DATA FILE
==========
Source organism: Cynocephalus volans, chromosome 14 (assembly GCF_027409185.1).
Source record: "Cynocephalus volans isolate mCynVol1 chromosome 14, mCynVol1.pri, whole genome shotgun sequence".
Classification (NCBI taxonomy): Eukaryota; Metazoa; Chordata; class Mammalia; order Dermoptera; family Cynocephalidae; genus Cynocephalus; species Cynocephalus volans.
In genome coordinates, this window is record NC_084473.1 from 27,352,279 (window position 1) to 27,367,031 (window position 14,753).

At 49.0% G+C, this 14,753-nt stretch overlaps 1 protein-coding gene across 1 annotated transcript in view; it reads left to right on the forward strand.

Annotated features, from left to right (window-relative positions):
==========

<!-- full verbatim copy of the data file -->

Source organism: Cynocephalus volans, chromosome 14 (assembly GCF_027409185.1).
Source record: "Cynocephalus volans isolate mCynVol1 chromosome 14, mCynVol1.pri, whole genome shotgun sequence".
Classification (NCBI taxonomy): Eukaryota; Metazoa; Chordata; class Mammalia; order Dermoptera; family Cynocephalidae; genus Cynocephalus; species Cynocephalus volans.
In genome coordinates, this window is record NC_084473.1 from 27,352,279 (window position 1) to 27,367,031 (window position 14,753).

At 49.0% G+C, this 14,753-nt stretch overlaps 1 protein-coding gene across 1 annotated transcript in view; it reads left to right on the forward strand.

Annotated features, from left to right (window-relative positions):